The bonsai tree, synonymous with Japanese culture, originated 2,000 years ago in China during the Han Dynasty. Bonsai literally means “potted plant” and is the fine art of growing miniature trees in containers using pruning, watering techniques and repotting.
Bonsai, originally called “pun-sai” by the Chinese, was introduced to the Japanese by the Zen Buddhists during the Kamakura period (1185 – 1333). Once the bonsai tree was introduced to Japan, the art was refined and spread from monasteries to aristocracy. For the Japanese, the bonsai tree represents a fusion of ancient beliefs with the philosophies of the harmony among nature, man and soul. The bonsai trees were brought indoors during special occasions and were displayed upon specially designed shelves. The bonsai craft reached its height during the 17th and 18th centuries in Japan.
During the mid-19th century, Japan began to open itself up to the rest of the world, and also its bonsai gardens and bonsai trees. International demand for the bonsai tree spiked after the Paris World Exhibition in 1900. Artists used wire, skewers and other materials to mass market bonsai plants in Japanese nurseries for exportation.
Bonsai master John Naka created a famous bonsai tree named Goshin in the 1960s.
The oldest known living bonsai trees are at Happo-en in Tokyo, where the bonsai are believed to be between 400 and 800 years old.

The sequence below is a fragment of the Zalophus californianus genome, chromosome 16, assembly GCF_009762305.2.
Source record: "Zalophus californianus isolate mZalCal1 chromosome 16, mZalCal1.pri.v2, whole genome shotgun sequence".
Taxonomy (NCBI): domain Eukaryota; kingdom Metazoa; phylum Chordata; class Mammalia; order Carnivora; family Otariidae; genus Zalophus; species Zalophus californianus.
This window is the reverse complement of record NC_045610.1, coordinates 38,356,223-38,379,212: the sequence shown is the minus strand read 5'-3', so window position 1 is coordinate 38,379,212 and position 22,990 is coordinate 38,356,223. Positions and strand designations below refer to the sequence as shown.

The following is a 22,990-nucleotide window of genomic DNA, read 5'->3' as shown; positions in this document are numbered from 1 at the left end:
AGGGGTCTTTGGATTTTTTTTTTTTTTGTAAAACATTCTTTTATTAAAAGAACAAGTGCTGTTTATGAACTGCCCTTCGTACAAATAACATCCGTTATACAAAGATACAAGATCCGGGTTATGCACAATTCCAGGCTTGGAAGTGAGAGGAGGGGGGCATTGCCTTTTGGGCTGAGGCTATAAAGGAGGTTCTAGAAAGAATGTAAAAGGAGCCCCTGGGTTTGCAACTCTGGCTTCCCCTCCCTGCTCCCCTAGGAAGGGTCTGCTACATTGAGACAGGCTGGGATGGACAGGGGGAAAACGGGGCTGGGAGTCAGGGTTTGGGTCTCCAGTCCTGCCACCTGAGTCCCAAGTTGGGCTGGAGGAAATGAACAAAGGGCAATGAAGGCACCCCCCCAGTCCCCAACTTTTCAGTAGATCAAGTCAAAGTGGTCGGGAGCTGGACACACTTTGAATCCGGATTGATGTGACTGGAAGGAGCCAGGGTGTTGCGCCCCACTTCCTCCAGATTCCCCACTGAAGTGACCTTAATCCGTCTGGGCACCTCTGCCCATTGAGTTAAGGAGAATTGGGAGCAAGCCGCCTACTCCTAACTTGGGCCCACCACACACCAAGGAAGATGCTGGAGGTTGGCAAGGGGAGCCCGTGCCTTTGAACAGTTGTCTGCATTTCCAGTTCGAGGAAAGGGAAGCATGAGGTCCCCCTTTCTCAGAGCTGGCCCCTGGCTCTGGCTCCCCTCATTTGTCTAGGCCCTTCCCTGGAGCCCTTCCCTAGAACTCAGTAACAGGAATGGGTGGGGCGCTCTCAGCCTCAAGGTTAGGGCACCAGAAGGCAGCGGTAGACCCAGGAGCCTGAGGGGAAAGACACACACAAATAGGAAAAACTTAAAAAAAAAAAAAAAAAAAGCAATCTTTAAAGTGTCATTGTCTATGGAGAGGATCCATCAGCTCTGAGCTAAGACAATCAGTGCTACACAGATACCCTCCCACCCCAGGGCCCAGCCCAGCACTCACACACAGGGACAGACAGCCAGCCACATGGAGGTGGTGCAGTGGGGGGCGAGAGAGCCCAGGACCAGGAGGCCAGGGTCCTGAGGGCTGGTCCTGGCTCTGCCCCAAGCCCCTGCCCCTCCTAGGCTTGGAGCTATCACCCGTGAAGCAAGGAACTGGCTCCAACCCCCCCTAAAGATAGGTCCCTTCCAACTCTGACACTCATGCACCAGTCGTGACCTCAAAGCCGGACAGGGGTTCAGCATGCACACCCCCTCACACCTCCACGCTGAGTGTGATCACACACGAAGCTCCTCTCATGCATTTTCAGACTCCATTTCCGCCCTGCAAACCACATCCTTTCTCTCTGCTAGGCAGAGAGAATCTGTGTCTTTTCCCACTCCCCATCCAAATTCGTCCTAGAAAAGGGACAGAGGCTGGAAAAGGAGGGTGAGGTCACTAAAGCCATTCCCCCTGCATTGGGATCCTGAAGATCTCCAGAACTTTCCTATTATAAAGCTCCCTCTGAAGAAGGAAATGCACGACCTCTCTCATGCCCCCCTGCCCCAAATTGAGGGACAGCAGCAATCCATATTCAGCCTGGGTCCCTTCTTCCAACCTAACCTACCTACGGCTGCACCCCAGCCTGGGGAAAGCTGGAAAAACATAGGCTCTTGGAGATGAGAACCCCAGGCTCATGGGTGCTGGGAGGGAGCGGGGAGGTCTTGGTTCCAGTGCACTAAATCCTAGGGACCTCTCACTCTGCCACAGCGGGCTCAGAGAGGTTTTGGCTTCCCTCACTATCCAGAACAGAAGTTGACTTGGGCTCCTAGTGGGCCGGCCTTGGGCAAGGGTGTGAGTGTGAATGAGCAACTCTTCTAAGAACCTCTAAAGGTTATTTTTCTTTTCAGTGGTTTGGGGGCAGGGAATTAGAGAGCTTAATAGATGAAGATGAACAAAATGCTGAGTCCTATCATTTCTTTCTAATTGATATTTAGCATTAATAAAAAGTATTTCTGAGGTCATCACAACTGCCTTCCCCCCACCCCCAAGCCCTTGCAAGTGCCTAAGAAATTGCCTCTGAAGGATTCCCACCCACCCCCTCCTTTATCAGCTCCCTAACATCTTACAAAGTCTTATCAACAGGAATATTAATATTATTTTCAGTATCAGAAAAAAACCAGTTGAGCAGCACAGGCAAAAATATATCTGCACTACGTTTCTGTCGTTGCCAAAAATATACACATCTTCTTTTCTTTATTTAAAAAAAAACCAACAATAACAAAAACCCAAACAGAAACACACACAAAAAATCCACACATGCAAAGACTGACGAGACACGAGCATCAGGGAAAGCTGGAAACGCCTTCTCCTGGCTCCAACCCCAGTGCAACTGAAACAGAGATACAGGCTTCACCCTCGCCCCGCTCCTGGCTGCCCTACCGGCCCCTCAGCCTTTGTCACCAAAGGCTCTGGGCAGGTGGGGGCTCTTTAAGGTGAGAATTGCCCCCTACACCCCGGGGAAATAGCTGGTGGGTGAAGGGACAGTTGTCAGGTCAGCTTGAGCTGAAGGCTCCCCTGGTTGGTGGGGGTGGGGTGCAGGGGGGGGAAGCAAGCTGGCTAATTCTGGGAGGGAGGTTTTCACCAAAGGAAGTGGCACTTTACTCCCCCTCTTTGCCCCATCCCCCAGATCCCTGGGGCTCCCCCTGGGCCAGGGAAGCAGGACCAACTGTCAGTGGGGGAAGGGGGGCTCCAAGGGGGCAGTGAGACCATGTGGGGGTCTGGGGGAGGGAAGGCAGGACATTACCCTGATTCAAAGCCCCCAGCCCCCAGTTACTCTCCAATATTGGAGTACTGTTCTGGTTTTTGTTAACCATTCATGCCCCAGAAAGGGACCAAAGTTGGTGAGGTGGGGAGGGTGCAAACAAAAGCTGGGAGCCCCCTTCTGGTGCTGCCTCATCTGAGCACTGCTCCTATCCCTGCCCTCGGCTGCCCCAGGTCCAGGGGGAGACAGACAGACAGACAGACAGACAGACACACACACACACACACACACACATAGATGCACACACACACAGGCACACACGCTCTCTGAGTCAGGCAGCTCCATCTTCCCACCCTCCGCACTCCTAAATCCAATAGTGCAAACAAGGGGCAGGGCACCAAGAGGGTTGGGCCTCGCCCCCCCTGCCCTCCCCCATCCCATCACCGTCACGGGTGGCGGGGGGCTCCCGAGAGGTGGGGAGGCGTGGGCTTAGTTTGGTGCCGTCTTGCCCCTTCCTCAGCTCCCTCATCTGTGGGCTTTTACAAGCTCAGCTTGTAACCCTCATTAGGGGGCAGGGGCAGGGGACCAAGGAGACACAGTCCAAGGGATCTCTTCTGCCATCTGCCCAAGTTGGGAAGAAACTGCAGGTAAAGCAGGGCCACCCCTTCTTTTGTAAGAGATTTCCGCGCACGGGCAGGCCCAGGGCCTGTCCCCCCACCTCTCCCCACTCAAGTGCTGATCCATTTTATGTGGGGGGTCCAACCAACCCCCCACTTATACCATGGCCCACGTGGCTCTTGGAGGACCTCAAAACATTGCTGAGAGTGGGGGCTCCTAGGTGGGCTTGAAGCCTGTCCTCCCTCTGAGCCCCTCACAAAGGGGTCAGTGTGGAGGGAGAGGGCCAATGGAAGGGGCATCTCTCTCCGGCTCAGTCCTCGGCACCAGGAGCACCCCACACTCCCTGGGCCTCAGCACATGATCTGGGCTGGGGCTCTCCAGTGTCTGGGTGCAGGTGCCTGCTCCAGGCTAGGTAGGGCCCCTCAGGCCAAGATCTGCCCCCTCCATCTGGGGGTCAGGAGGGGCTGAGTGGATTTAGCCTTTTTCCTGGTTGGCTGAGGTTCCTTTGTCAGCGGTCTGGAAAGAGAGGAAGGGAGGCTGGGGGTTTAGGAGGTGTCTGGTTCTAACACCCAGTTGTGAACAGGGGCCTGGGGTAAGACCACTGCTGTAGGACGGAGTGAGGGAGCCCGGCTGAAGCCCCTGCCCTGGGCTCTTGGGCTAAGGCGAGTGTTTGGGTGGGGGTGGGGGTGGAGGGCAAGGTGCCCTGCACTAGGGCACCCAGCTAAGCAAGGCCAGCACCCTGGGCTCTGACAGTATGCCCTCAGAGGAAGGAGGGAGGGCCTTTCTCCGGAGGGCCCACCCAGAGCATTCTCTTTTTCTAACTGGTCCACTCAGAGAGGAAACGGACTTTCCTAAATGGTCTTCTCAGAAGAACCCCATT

The bonsai tree is not genetically a small tree. It can be created from any such tree or shrub. The artist wraps wire around the branches and trunks to hold them in place until they are converted into wood, a process that takes six to nine months. The process is called “lignification.”
Artists and cultivators use techniques called “jin” and “shari” to simulate age and maturity in a bonsai. Jin means when the bark from an entire branch is removed to create the impression of a snag of deadwood. Shari means stripping bark from areas of the trunk to simulate natural scarring.
There are several types of bonsai tree styles:
. Chokkan, a formal upright style
. Shakan, slant-style
. Kengai, cascade-style
. Han Kengai, semi-cascade-style
. Netsuranari, raft-style
. Literati style
. Sekijoju, root-over-rock style
. Yose Ue, group or forest style
. Hokidachi, broom style
. Ishizuke, growing-in-a-rock
. Ikadabuki, multi-trunk style
There are different sizes as well:
. Dai/Daiza Bonju (large, over 40 inches)
. Dai/Daiza Omono (large, up to 48 inches)
. Chu/Chuhin (medium to large, 16-24 inches)
. Kifu Katade-mochi (medium, 16 inches)
. Shohin Myabi (small, 6-10 inches)
. Shohin Komono (small, up to roughly 7 inches)
. Shohin Gafu (small, 5-8 inches)
. Mame Shito (tiny, 1-3 inches)
. Mame Keshi-tsubu (tiny, up to 1 inch)
To mark the bicentennial of the United States in 1976, the people of Japan gave a gift of bonsai. The nonprofit National Bonsai Foundation, headquartered in Washington, D.C., was founded thereafter in 1982.